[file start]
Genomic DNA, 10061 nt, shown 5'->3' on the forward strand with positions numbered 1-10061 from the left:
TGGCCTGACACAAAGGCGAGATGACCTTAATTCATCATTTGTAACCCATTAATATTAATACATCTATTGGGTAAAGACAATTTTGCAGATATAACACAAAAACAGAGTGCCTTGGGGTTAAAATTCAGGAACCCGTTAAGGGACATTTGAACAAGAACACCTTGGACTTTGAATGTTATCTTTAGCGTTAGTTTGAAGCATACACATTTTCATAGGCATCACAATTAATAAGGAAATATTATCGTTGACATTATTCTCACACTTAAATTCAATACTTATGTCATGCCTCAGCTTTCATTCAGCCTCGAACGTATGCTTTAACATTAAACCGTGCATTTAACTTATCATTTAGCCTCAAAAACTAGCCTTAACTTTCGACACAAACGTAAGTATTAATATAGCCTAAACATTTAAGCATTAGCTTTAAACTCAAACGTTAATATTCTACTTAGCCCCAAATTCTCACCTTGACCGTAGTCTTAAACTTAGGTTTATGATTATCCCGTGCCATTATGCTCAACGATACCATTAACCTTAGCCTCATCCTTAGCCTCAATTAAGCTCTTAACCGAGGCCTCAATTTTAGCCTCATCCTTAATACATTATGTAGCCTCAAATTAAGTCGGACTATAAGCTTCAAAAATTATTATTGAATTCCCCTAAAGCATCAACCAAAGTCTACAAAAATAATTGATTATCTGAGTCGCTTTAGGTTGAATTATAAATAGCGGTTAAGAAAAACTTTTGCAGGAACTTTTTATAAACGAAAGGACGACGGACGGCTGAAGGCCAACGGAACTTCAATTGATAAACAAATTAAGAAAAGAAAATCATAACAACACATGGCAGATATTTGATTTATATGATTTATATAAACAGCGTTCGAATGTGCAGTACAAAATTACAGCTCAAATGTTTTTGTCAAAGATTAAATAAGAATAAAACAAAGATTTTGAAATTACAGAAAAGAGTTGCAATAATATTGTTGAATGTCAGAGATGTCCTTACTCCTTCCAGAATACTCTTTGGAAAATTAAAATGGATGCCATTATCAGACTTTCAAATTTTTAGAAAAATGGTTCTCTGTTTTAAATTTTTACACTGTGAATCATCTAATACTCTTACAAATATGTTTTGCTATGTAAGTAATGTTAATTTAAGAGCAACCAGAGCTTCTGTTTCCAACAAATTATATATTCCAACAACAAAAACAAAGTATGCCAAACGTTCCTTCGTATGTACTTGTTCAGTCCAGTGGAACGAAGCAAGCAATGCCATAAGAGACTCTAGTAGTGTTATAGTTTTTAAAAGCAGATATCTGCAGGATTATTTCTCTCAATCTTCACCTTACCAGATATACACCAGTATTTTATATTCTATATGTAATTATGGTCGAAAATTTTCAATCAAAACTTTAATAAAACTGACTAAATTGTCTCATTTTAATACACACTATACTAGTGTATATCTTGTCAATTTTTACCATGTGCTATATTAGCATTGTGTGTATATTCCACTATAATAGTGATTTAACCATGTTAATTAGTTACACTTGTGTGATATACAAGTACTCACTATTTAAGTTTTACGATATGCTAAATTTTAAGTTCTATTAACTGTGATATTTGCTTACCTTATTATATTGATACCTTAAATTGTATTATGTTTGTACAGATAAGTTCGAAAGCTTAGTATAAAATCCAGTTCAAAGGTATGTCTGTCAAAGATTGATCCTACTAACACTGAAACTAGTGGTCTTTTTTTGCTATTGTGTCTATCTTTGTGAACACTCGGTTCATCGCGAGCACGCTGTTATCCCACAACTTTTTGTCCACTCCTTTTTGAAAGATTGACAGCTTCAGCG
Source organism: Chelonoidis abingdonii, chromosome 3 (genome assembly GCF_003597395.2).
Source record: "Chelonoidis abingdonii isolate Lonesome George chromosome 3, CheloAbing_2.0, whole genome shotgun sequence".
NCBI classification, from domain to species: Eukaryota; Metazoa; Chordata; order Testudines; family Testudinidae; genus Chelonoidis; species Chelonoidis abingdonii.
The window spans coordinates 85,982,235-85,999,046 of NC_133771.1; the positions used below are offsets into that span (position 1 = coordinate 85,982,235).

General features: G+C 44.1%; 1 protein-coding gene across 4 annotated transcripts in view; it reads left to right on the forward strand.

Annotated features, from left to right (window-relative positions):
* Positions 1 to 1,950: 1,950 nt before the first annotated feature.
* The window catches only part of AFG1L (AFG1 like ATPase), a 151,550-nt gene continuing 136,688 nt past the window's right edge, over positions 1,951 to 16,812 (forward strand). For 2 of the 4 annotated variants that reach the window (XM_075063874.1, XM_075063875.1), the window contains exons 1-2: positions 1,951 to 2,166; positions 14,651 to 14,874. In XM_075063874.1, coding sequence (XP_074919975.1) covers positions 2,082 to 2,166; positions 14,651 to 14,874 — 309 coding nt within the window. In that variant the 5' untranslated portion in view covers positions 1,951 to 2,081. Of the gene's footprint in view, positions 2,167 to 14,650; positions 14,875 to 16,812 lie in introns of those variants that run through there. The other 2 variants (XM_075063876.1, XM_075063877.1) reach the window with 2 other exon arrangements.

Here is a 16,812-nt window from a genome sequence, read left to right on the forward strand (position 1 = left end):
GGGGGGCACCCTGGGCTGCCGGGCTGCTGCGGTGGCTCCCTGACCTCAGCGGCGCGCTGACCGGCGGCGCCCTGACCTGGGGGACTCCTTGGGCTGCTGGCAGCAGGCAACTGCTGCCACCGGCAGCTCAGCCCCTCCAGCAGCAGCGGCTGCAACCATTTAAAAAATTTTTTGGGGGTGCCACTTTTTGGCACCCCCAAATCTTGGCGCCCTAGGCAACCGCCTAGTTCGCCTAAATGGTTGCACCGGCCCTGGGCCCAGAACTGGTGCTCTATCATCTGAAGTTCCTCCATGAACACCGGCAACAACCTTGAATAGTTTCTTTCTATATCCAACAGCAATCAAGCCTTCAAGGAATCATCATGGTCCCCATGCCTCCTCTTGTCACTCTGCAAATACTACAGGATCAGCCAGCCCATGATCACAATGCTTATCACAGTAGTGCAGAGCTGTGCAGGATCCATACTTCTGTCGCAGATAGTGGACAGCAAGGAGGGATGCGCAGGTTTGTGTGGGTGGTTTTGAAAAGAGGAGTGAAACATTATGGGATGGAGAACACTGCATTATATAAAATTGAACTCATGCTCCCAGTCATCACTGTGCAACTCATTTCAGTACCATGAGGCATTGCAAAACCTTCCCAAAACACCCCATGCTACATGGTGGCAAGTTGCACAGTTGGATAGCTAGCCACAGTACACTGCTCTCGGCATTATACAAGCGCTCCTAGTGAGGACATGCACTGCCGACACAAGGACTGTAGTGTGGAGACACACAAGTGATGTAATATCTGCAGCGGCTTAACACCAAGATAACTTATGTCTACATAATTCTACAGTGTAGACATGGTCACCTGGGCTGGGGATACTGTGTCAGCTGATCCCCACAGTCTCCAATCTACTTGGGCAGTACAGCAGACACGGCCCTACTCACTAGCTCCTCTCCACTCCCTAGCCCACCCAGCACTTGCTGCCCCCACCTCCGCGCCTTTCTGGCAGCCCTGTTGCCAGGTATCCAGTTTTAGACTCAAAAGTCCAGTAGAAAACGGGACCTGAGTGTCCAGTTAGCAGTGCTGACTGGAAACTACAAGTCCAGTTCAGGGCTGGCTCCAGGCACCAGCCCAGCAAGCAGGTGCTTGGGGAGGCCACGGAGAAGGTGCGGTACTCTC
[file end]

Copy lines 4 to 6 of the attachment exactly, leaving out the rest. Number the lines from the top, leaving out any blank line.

Source record: "Chelonoidis abingdonii isolate Lonesome George chromosome 3, CheloAbing_2.0, whole genome shotgun sequence".
NCBI classification, from domain to species: Eukaryota; Metazoa; Chordata; order Testudines; family Testudinidae; genus Chelonoidis; species Chelonoidis abingdonii.
The window spans coordinates 85,982,235-85,999,046 of NC_133771.1; the positions used below are offsets into that span (position 1 = coordinate 85,982,235).